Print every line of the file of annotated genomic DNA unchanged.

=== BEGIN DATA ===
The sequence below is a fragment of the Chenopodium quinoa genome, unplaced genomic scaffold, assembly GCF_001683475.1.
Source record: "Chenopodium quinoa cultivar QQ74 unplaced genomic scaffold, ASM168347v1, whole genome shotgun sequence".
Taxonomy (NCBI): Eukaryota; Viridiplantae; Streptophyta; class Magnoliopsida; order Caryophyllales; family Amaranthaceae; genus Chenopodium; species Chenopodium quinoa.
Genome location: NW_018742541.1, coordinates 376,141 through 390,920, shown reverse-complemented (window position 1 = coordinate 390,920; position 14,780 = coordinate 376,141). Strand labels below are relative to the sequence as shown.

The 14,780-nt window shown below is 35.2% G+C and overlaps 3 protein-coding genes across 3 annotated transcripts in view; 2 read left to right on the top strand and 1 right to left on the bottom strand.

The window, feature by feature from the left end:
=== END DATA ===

The sequence below is a fragment of the Chenopodium quinoa genome, unplaced genomic scaffold, assembly GCF_001683475.1.
Source record: "Chenopodium quinoa cultivar QQ74 unplaced genomic scaffold, ASM168347v1, whole genome shotgun sequence".
Taxonomy (NCBI): Eukaryota; Viridiplantae; Streptophyta; class Magnoliopsida; order Caryophyllales; family Amaranthaceae; genus Chenopodium; species Chenopodium quinoa.
Genome location: NW_018742541.1, coordinates 376,141 through 390,920, shown reverse-complemented (window position 1 = coordinate 390,920; position 14,780 = coordinate 376,141). Strand labels below are relative to the sequence as shown.

The 14,780-nt window shown below is 35.2% G+C and overlaps 3 protein-coding genes across 3 annotated transcripts in view; 2 read left to right on the top strand and 1 right to left on the bottom strand.

The window, feature by feature from the left end: